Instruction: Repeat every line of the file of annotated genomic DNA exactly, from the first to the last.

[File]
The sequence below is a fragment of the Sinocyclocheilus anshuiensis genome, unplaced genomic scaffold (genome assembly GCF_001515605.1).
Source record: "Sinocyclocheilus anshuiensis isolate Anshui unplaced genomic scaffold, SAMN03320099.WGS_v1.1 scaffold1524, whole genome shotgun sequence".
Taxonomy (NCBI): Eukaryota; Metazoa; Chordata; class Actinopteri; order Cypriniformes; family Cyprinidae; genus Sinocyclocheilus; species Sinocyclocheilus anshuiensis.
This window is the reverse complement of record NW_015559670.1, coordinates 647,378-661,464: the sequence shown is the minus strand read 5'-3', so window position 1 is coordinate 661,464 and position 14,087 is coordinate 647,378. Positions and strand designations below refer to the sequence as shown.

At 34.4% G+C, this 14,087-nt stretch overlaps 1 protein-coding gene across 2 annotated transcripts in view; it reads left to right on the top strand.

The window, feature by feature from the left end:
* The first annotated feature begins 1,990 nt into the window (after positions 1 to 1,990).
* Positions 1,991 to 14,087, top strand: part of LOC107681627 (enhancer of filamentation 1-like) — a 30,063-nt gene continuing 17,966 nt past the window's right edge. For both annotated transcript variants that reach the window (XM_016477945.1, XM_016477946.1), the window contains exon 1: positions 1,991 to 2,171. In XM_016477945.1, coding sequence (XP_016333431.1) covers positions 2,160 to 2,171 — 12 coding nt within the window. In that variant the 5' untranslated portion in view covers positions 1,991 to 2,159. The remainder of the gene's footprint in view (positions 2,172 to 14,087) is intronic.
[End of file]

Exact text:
The sequence below is a fragment of the Sinocyclocheilus anshuiensis genome, unplaced genomic scaffold (genome assembly GCF_001515605.1).
Source record: "Sinocyclocheilus anshuiensis isolate Anshui unplaced genomic scaffold, SAMN03320099.WGS_v1.1 scaffold1524, whole genome shotgun sequence".
Taxonomy (NCBI): Eukaryota; Metazoa; Chordata; class Actinopteri; order Cypriniformes; family Cyprinidae; genus Sinocyclocheilus; species Sinocyclocheilus anshuiensis.
This window is the reverse complement of record NW_015559670.1, coordinates 647,378-661,464: the sequence shown is the minus strand read 5'-3', so window position 1 is coordinate 661,464 and position 14,087 is coordinate 647,378. Positions and strand designations below refer to the sequence as shown.

At 34.4% G+C, this 14,087-nt stretch overlaps 1 protein-coding gene across 2 annotated transcripts in view; it reads left to right on the top strand.

The window, feature by feature from the left end:
* The first annotated feature begins 1,990 nt into the window (after positions 1 to 1,990).
* Positions 1,991 to 14,087, top strand: part of LOC107681627 (enhancer of filamentation 1-like) — a 30,063-nt gene continuing 17,966 nt past the window's right edge. For both annotated transcript variants that reach the window (XM_016477945.1, XM_016477946.1), the window contains exon 1: positions 1,991 to 2,171. In XM_016477945.1, coding sequence (XP_016333431.1) covers positions 2,160 to 2,171 — 12 coding nt within the window. In that variant the 5' untranslated portion in view covers positions 1,991 to 2,159. The remainder of the gene's footprint in view (positions 2,172 to 14,087) is intronic.